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Imperial College London-led Team Uncovers Regulator of Epilepsy Gene Network

NEW YORK (GenomeWeb) – Enrico Petretto from Imperial College London and his colleagues used a systems genetic approach to home in on a gene that regulates a network that's active in the brains of people with epilepsy.

As they reported today in Nature Communications, Petretto and his team identified a large gene co-expression network in the hippocampi of temporal lobe epilepsy patients and, within this network, a transcriptional program that was overexpressed in those patients. That program, the researchers noted, include cytokines and Toll-like receptor signaling genes, which have previously been linked to epilepsy. They further uncovered that SESN3 acts as a trans-acting regulator of this proinflammatory transcriptional program in people with epilepsy.

"Systems genetics allows us to understand how multiple genes work together, which is far more effective than looking at the effect of a gene in isolation," Petretto said in a statement. "It's a bit like trying to tackle a rival football team. If you want to stop the team from playing well, you can't just target an individual player; you first need to understand how the team plays together and their strategy."

To find this pathway, Petretto and his team examined whole-genome expression profiles from the hippocampi of some 129 people with temporal lobe epilepsy who'd undergone surgical resection. Gene co-expression network analysis identified a large network of nearly 450 genes that seemed to be linked to epilepsy susceptibility.

By drawing on genome-wide association study data from a separate cohort of 1,429 cases and 7,358 controls, the researchers found that this large transcriptional network was enriched for genes linked to focal epilepsy. Among those enriched genes were ones involved in cell-to-extracellular matrix adhesion and inflammation.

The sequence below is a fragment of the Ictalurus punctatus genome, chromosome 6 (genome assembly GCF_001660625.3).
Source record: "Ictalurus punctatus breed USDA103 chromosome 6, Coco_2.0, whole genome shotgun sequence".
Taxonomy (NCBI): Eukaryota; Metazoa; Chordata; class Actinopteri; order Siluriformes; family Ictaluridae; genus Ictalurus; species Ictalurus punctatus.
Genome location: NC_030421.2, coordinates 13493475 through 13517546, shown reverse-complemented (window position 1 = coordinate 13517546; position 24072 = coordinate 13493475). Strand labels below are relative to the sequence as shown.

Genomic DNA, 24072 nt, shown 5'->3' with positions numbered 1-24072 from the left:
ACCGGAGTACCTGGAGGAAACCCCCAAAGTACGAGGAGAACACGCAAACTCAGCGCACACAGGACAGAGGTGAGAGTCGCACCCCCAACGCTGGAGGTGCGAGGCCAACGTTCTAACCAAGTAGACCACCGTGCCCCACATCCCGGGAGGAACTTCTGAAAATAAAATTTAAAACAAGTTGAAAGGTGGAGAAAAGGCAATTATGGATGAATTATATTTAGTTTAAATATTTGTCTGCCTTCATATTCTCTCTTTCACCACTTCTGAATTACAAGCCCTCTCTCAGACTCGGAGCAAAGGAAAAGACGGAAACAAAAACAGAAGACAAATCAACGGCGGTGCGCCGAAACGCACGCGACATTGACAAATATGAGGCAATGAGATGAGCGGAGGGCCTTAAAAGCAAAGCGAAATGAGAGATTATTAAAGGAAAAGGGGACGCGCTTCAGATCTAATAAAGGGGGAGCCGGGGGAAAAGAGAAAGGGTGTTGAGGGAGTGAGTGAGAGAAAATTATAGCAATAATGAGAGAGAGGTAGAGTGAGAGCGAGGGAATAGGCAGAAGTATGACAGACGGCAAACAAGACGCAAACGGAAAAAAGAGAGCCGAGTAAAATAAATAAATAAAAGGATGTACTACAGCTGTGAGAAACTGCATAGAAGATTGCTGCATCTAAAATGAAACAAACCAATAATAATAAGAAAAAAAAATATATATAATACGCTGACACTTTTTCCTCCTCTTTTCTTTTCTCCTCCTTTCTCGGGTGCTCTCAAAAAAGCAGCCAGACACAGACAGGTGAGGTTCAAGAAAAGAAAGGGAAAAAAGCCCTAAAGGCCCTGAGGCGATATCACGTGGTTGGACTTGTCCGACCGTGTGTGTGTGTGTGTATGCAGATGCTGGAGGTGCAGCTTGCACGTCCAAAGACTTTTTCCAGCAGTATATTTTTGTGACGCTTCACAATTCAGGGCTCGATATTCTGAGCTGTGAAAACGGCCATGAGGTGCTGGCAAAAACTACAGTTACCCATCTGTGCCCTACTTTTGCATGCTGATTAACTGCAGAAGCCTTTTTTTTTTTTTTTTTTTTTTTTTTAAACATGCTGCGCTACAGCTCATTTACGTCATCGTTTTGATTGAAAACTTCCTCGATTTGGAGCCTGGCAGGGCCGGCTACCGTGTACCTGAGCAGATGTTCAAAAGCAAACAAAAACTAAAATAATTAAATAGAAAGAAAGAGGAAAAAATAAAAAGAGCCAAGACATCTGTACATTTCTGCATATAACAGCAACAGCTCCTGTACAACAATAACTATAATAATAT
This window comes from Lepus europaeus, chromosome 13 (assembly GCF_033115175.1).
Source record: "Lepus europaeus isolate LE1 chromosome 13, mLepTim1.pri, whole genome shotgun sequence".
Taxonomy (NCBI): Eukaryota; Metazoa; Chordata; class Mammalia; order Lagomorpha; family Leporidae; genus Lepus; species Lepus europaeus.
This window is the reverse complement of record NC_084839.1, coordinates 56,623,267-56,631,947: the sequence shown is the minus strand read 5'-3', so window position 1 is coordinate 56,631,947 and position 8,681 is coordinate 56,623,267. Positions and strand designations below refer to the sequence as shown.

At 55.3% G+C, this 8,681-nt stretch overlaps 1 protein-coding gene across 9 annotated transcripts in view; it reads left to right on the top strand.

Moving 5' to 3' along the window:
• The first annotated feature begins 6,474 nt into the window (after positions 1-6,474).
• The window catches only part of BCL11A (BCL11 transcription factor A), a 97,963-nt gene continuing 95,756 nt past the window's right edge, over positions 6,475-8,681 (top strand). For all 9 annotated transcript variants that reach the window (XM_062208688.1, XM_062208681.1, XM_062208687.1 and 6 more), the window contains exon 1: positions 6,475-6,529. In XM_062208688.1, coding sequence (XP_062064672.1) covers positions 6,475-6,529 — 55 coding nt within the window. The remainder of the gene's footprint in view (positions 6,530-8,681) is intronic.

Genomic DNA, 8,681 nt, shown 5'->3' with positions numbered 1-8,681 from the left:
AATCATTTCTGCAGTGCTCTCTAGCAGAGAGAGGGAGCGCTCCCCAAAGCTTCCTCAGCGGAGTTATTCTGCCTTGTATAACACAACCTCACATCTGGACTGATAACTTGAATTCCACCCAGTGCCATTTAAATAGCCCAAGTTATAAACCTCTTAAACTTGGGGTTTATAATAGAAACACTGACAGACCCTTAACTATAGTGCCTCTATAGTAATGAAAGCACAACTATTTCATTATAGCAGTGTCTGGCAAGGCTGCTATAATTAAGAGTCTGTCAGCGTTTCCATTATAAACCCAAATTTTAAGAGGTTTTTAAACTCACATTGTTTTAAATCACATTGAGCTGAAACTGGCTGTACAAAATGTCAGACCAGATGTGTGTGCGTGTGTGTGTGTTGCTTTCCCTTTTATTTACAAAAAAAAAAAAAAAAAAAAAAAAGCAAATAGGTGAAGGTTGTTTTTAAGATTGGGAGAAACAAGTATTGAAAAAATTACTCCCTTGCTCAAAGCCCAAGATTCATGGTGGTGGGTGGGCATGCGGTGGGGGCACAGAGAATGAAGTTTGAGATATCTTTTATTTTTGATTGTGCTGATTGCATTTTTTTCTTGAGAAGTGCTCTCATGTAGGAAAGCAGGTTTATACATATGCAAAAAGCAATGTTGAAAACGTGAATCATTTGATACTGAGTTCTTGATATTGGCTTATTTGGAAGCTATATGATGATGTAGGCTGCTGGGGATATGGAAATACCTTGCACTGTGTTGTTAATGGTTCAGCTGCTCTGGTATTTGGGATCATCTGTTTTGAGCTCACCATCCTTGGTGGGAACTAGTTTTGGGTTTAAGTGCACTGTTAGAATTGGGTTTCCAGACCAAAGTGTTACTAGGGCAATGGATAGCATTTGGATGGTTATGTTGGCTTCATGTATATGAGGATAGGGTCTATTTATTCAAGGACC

The researchers were able to cluster the network into two modules, one enriched for adhesion genes and one for inflammatory genes. Module-1 — the one containing inflammatory genes like those in the epilepsy-related IL-1 and TLR signaling pathways — was significantly upregulated in the hippocampi of temporal lobe epilepsy patients as compared to Module-2, overall network, and other genes.

In a mouse model of epilepsy, Petretto and his team confirmed that Module-1 genes are upregulated in the hippocampus.

Using a genome-wide Bayesian expression QTL mapping approach, the researchers identified a region of chromosome 11q21 that's associated with Module-1 expression. Through further investigation of the region, they homed in on Sestrin 3 (SESN3), which they noted was strongly associated with the expression of Module-1.

The Sestrin protein family has been linked to decreased intracellular reactive oxygen species and resistance to oxidative stress, and the researchers hypothesized that SESN3 could regulate neuro-inflammatory molecules by modulating oxidative stress in the brain.

By knocking SESN3 expression down in cell lines, the researchers found a concomitant decrease in Module-1 gene expression. Similarly, overexpression of SESN3 led to upregulation of Module-1 genes in mouse neurons. Further, Sesn3 mRNA expression was increased in the hippocampi of mice after the induction of epilepsy.

All together, the researchers said, this indicates that SESN3 is a positive regulator of Module-1.

Inhibiting SESN3, they hypothesized, could reduce the activity of genes that make up Module-1 to have a seizure-suppressing effect.

In a zebrafish model of epilepsy, Petretto and his team found that morpholinos targeting SESN3 could almost completely rescue — about 90 percent — the phenotype.

Upstream regulators then, the researchers said, could be novel treatment targets.

"If we can develop medication to target this gene [SESN3] in the brain, then the hope is that we could influence the whole epileptic gene network rather than individual parts and in turn achieve more effective treatments," Petretto added.